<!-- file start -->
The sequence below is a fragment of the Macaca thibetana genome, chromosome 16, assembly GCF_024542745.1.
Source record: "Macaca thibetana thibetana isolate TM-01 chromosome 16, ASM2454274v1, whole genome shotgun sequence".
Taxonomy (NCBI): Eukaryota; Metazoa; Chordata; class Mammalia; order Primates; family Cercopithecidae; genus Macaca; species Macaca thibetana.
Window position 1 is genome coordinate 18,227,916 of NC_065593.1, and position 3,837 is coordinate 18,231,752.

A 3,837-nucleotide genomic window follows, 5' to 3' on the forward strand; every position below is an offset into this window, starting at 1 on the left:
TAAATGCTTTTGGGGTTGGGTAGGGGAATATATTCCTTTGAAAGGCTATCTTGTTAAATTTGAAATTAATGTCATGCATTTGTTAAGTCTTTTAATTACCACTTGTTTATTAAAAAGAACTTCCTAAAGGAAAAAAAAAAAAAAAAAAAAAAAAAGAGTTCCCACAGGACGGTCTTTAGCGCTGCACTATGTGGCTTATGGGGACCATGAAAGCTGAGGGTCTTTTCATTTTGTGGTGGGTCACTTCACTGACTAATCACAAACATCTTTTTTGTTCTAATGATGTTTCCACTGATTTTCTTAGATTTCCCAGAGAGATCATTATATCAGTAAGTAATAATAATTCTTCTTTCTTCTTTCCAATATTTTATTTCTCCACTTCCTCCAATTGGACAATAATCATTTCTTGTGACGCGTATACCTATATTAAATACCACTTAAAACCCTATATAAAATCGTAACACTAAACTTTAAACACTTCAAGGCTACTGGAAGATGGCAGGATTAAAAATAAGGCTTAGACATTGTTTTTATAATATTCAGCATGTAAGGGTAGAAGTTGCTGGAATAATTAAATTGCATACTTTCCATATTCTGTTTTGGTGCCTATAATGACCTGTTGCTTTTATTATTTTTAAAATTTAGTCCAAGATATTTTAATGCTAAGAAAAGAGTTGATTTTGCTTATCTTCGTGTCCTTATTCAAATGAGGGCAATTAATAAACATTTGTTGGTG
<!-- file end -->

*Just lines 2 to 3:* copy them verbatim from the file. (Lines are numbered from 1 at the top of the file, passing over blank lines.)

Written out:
Source record: "Macaca thibetana thibetana isolate TM-01 chromosome 16, ASM2454274v1, whole genome shotgun sequence".
Taxonomy (NCBI): Eukaryota; Metazoa; Chordata; class Mammalia; order Primates; family Cercopithecidae; genus Macaca; species Macaca thibetana.